Inventory management is all about anticipation and timing. Success is often determined months in advance. The farther you can look ahead, the more advantages you have.
Seasonality is also a major determiner of success and customer behavior. There is a time and a place for a hot bowl of clam chowder on the menu, or a cute wool sweater and mitten combo in the window display. Mid-July in 95-degree weather is not that time.
Understanding patterns and predicting your inventory needs will put you ahead of the competition and give you leverage when negotiating with your suppliers. We’ve worked with a lot of small business veterans over the years here at Shopventory. Below are some of the best insights we’ve gleaned:
1. Always put numbers in context
“I sold $10,000 of merchandise yesterday!”
That’s all well and good, but how does that fit into the larger picture? $10,000 of what merchandise? How much do you usually sell per day? How much of that was actual profit?
Knowing the context surrounding the numbers is far more important than the numbers themselves. Always look for a valid comparison.
For example, let’s take a liquor store. They notice a spike in sales for one particular beer. How do they compare to this same time last year? Is there a pattern? You may find out that every year for the last decade, your local area hosts a festival sponsored by this particular beer company and suddenly every store around you is ordering that brand so shipments are getting delayed. You’re too late.
The following year, you’re now armed with that data. You know to place your increased order weeks in advance, and to stack your merchandising displays accordingly. Now you’re not just weathering the storm, you’ve got the upper hand!
2. Use your calendar
Whether digital or paper (or both), your calendar will be your friend if you take good care of it. Setting reminders and deadlines will help you keep the right styles on the racks, the right product on the shelf, and the menu fresh and exciting.
Look ahead. October is no time to place orders for Halloween costumes. The farther out you can anticipate, the lower your costs are going to be. Recurring annual reminders on tools like Outlook or Google Calendar could end up saving a considerable amount.
3. Track your costs
Every lot of units you receive comes in at its own separate cost. Make sure you have a tool like Shopventory that can track the proper cost of the various lots (received shipments) over time. More information is going to give you more leverage when negotiating with your vendors.
If you are looking at costs over time, you’ll also be able to anticipate seasonal price increases before they happen. It may be a good idea to order early and dedicate some storage space for a few weeks if it means you avoid paying a higher price for a later shipment.
Many discounts simply need to be requested. This is where having good historical data comes into play. “Can I get a discount?,” is fairly weak compared to, “My purchases from you have increased 50% year-over-year for this item. What can you do on the price?” or better yet, “I see by my records that [competing supplier] sold me __ units for $_.__ only 3 weeks ago. Can you match their pricing?”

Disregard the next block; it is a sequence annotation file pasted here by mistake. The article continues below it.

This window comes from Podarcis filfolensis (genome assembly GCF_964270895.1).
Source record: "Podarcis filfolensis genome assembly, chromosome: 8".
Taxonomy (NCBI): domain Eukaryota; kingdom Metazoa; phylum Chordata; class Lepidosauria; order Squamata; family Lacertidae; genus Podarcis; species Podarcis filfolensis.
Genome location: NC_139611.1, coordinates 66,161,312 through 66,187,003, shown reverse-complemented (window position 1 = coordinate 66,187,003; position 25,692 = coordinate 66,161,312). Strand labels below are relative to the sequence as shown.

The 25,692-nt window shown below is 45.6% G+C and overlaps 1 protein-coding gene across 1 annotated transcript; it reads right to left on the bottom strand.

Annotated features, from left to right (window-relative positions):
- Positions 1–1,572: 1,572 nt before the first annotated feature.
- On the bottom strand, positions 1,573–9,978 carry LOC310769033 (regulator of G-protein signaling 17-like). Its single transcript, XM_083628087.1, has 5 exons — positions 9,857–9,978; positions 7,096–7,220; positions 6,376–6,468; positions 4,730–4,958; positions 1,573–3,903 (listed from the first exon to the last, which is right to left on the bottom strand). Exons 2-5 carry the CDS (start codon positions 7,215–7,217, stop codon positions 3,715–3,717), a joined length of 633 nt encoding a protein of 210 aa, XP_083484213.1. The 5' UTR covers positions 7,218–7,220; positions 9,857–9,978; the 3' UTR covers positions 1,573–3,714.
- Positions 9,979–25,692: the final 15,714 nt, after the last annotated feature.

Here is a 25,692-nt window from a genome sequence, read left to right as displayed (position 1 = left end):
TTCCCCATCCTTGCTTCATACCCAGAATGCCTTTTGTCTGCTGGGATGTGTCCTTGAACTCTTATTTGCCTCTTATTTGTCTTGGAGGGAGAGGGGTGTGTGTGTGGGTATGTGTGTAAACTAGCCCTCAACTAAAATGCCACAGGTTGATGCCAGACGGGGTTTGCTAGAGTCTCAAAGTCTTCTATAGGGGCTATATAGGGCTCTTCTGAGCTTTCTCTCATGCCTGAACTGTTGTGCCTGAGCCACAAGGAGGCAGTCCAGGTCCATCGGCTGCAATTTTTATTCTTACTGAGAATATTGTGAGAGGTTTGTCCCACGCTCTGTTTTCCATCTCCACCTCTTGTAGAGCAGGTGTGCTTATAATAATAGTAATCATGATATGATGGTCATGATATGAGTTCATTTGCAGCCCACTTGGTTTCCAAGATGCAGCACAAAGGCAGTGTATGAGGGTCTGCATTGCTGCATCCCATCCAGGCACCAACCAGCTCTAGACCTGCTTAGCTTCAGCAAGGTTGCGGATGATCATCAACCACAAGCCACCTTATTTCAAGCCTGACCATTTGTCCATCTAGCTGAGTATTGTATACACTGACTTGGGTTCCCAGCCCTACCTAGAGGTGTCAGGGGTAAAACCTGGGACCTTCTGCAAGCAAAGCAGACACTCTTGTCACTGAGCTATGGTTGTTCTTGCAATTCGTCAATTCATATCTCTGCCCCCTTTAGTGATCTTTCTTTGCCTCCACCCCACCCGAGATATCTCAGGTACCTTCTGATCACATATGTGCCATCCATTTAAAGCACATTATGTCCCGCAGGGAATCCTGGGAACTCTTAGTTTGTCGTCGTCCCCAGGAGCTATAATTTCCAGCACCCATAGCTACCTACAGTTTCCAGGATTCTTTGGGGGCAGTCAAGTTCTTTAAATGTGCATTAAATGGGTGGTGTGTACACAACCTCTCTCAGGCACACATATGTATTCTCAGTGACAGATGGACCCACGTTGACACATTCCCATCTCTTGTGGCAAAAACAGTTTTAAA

Wholesale vendors love a steady customer and are often competitive. Keeping them honest with detailed record-keeping will give you the upper hand when it comes time to restock.
Look for competitors. Ideally, every product in your store should be supplied by at least 2 vendors. This way, you always have a fallback, and you can always appeal to their sense of competition.
Beware of taking this too far, however. You may spend more of your time than it’s worth chasing down a negligible discount, or you may end up antagonizing suppliers who also need to make a profit.
5. Be aware of shipping and fulfillment times
It’s great to get a price break on next-day delivery… but not if it takes 3 days for the order to be “processed”. Keep track of your suppliers’ habits. Make easily accessible notes so you don’t forget.
That’s another perk of being aware. You don’t have to pay extra for rushed shipping. Anticipating in advance means you know it will take your supplier those 2 extra days to get it onto the truck, plus 4 days for ground shipping. That means you can easily avoid having to check 75 lbs of meat into the freezer in the middle of a Friday lunch rush.
Timing can make all the difference, in terms of competition, convenience, and profitability. Good timing in the middle of summer could make all the difference on your Christmas bonus. Likewise, poor timing can leave you at a competitive disadvantage; paying higher prices for inventory, paying for faster shipping, and most importantly running the risk of empty space on your shelves
The ideal inventory management system will have the records you need, when you need them, going back as far as possible. That’s what we’ve built here at Shopventory. Every shipment is tracked, every cost is recorded, every vendor is noted and assigned.
Knowledge is power and Shopventory puts you in the driver’s seat. No more getting caught off-guard and giving up your competitive advantages. Shopventory will have your back, giving you the inventory data you need when you need it to make the best decisions.
Shopventory offers plans for as low as 79¢ per day. Right now, you can sign up for a 30-day full-featured free trial of Shopventory with no credit card required. We also back Shopventory with a 30-day money back guarantee. That means a total of 60 days risk-free!
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